- ↑ Jump up to:6.0 6.1 6.2 6.3 Magee DJ, Zachazewski JE, Quillen WS. Pathology and Intervention in Musculoskeletal Rehabilitation.fckLRElsevier Health Sciences, 2008.
- ↑ Suezie K, Blank A, Strauss E. Management of Type 3 Acromioclavicular Joint Dislocations Current Controversies. Bulletin of the Hospital for Joint Diseases 2014; 72(1): 5360.
- ↑ Beim GM. Acromioclavicular joint injuries. Journal of Athletic Training 2000;35(3):261-267.
- ↑ Johansen JA, Grutter PW, McFarland EG, Petersen SA. Acromioclavicular joint injuries: indications for treatment and treatment options. J Shoulder Elbow Surg 2011;20:70-82.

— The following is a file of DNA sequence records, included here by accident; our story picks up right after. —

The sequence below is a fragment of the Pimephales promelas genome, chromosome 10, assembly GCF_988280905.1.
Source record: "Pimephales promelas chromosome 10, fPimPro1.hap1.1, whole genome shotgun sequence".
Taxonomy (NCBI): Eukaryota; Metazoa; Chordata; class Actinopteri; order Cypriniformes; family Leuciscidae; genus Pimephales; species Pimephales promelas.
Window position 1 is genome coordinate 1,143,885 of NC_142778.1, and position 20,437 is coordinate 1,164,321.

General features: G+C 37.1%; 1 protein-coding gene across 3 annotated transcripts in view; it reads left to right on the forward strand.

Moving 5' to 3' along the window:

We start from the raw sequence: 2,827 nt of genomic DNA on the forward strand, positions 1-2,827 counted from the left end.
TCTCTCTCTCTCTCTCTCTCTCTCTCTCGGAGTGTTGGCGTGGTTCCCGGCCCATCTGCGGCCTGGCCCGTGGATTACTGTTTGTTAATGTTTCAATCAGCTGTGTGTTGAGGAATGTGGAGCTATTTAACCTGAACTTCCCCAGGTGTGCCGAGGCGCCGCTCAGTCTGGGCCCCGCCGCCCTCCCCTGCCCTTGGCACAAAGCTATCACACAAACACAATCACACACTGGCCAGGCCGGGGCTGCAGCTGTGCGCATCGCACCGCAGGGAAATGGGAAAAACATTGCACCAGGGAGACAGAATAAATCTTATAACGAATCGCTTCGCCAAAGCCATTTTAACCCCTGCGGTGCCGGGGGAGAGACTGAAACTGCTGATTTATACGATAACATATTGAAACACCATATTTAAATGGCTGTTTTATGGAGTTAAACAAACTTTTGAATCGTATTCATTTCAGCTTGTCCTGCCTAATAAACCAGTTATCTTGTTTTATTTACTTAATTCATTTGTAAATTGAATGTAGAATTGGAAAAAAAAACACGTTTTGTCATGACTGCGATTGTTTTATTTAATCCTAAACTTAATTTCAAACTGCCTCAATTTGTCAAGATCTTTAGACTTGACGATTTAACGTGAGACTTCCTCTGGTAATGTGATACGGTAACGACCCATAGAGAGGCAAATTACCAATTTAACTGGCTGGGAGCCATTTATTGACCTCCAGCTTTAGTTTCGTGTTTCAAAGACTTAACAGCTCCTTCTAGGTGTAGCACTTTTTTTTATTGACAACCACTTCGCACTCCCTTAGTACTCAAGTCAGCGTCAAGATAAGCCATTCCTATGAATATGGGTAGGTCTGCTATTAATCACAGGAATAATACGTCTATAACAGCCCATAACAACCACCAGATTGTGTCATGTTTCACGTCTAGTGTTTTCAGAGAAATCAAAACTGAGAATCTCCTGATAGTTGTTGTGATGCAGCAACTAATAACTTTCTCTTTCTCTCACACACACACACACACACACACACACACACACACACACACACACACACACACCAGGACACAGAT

- ↑ Culp LB, Romani WA. Physical Therapist Examination, Evaluation, and Intervention Following the Surgical Reconstruction of a Grade III Acromioclavicular Joint Separation. Journal of the American physical therapy association 2006; 86:857-869.
- ↑ Jump up to:11.0 11.1 Micheli LJ. Encyclopedia of Sports Medicine. London: SAGE Publications, 2010.
- ↑ Jump up to:12.0 12.1 12.2 12.3 12.4 Reid D, Polson K, Johnson L, Acromioclavicular Joint Separations Grades I–III A Review of the Literature and Development of Best Practice Guidelines. Sports Med. 2012; 42(8): 681-696.
- ↑ Schneider MM, Balke M, Koenen P, Fröhlich M, Wafaisade A, Bouillon B, Banerjee M. Inter- and intraobserver reliability of the Rockwood classification in acute acromioclavicular joint dislocations. Knee Surg Sports Traumatol Arthrosc. 2016; 24(7): 2192-6.